What does the State Bar do when a California attorney is convicted of a crime?
The convicted attorney, the district attorney and the court are each required, by law, to notify the State Bar any time that an attorney is arrested and charged with a crime or criminally convicted. These overlapping requirements help assure that the State Bar will be notified. When the State Bar receives such a report, the information is forwarded to the State Bar Court. Then it is handled in several different ways, depending upon the nature of the conviction.
If the attorney is convicted of a felony, they are placed on interim suspension pending a disciplinary hearing on the merits in State Bar Court. Attorneys convicted of a misdemeanor also are put on interim suspension if the crime involved "moral turpitude" by its very nature. Some crimes, such as theft, are designated by law as crimes involving moral turpitude.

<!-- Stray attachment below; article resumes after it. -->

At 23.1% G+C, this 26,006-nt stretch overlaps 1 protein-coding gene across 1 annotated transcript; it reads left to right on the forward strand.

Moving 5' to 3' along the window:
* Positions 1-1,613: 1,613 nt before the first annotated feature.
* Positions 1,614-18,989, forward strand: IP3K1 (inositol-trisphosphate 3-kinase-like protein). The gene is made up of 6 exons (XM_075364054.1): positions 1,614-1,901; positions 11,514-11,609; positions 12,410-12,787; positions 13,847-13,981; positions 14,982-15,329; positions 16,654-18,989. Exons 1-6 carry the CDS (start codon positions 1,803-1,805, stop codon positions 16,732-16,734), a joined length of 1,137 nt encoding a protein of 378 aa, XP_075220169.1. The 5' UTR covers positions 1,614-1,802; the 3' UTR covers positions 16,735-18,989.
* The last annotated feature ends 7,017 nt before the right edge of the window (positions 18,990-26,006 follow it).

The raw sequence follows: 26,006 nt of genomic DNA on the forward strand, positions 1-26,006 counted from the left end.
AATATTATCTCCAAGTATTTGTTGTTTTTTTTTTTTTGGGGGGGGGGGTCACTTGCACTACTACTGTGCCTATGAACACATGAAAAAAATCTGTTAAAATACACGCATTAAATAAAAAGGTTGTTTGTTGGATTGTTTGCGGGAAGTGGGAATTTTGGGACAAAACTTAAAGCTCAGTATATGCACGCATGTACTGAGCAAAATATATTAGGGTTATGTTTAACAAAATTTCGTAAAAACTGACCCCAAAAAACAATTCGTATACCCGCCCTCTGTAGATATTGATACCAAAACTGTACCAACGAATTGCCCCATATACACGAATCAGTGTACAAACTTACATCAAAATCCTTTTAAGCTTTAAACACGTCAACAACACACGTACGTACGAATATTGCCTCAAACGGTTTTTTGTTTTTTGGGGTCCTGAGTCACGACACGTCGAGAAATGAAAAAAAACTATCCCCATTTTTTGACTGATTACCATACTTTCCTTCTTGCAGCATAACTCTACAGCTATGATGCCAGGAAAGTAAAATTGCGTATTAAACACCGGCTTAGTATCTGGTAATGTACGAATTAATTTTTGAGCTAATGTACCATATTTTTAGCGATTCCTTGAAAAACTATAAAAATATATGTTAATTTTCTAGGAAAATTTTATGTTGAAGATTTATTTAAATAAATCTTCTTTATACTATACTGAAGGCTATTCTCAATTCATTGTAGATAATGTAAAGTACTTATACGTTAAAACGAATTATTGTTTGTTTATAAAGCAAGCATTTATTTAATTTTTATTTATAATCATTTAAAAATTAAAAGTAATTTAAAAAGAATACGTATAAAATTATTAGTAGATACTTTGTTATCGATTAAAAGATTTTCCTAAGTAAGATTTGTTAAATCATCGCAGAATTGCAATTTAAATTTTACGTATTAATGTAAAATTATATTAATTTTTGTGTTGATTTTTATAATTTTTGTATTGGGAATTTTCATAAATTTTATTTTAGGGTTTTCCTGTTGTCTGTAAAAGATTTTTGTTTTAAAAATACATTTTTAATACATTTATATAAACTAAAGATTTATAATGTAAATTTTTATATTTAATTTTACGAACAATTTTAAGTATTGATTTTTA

But if the attorney's misdemeanor conviction does not by its very nature involve moral turpitude, they face a hearing in State Bar Court to determine the discipline, if any, to be imposed in the case.